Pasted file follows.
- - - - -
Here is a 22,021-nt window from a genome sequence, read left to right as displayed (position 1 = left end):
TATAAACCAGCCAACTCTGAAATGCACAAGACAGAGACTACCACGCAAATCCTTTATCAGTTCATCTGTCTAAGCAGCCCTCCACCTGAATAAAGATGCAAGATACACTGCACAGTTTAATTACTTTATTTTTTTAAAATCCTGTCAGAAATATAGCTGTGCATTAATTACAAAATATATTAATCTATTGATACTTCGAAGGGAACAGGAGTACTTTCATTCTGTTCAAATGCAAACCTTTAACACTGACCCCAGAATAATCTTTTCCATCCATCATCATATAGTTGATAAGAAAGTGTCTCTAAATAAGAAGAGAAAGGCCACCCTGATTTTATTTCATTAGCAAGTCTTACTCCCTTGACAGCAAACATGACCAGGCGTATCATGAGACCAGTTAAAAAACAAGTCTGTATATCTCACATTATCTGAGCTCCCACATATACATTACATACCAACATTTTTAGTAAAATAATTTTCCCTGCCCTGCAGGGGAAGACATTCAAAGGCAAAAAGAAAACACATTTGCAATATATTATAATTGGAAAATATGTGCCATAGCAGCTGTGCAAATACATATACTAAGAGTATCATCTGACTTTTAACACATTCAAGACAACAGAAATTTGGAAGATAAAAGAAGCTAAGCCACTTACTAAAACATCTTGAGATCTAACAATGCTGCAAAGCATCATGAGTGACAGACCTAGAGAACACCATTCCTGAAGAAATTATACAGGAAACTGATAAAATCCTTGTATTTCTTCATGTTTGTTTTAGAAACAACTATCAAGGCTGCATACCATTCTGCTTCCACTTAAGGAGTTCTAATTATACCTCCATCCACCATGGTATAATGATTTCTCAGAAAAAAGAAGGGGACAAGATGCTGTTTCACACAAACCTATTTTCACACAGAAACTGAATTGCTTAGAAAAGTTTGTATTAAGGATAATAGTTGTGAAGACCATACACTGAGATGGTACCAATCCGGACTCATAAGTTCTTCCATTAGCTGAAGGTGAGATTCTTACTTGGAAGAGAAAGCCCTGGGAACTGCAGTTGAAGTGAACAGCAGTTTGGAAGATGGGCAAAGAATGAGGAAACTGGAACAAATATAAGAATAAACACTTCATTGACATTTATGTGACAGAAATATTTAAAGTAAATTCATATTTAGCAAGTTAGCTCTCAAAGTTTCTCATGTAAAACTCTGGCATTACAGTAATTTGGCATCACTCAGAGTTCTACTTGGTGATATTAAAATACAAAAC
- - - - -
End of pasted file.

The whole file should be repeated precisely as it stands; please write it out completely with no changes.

Here is a 22,021-nt window from a genome sequence, read left to right as displayed (position 1 = left end):
TATAAACCAGCCAACTCTGAAATGCACAAGACAGAGACTACCACGCAAATCCTTTATCAGTTCATCTGTCTAAGCAGCCCTCCACCTGAATAAAGATGCAAGATACACTGCACAGTTTAATTACTTTATTTTTTTAAAATCCTGTCAGAAATATAGCTGTGCATTAATTACAAAATATATTAATCTATTGATACTTCGAAGGGAACAGGAGTACTTTCATTCTGTTCAAATGCAAACCTTTAACACTGACCCCAGAATAATCTTTTCCATCCATCATCATATAGTTGATAAGAAAGTGTCTCTAAATAAGAAGAGAAAGGCCACCCTGATTTTATTTCATTAGCAAGTCTTACTCCCTTGACAGCAAACATGACCAGGCGTATCATGAGACCAGTTAAAAAACAAGTCTGTATATCTCACATTATCTGAGCTCCCACATATACATTACATACCAACATTTTTAGTAAAATAATTTTCCCTGCCCTGCAGGGGAAGACATTCAAAGGCAAAAAGAAAACACATTTGCAATATATTATAATTGGAAAATATGTGCCATAGCAGCTGTGCAAATACATATACTAAGAGTATCATCTGACTTTTAACACATTCAAGACAACAGAAATTTGGAAGATAAAAGAAGCTAAGCCACTTACTAAAACATCTTGAGATCTAACAATGCTGCAAAGCATCATGAGTGACAGACCTAGAGAACACCATTCCTGAAGAAATTATACAGGAAACTGATAAAATCCTTGTATTTCTTCATGTTTGTTTTAGAAACAACTATCAAGGCTGCATACCATTCTGCTTCCACTTAAGGAGTTCTAATTATACCTCCATCCACCATGGTATAATGATTTCTCAGAAAAAAGAAGGGGACAAGATGCTGTTTCACACAAACCTATTTTCACACAGAAACTGAATTGCTTAGAAAAGTTTGTATTAAGGATAATAGTTGTGAAGACCATACACTGAGATGGTACCAATCCGGACTCATAAGTTCTTCCATTAGCTGAAGGTGAGATTCTTACTTGGAAGAGAAAGCCCTGGGAACTGCAGTTGAAGTGAACAGCAGTTTGGAAGATGGGCAAAGAATGAGGAAACTGGAACAAATATAAGAATAAACACTTCATTGACATTTATGTGACAGAAATATTTAAAGTAAATTCATATTTAGCAAGTTAGCTCTCAAAGTTTCTCATGTAAAACTCTGGCATTACAGTAATTTGGCATCACTCAGAGTTCTACTTGGTGATATTAAAATACAAAAC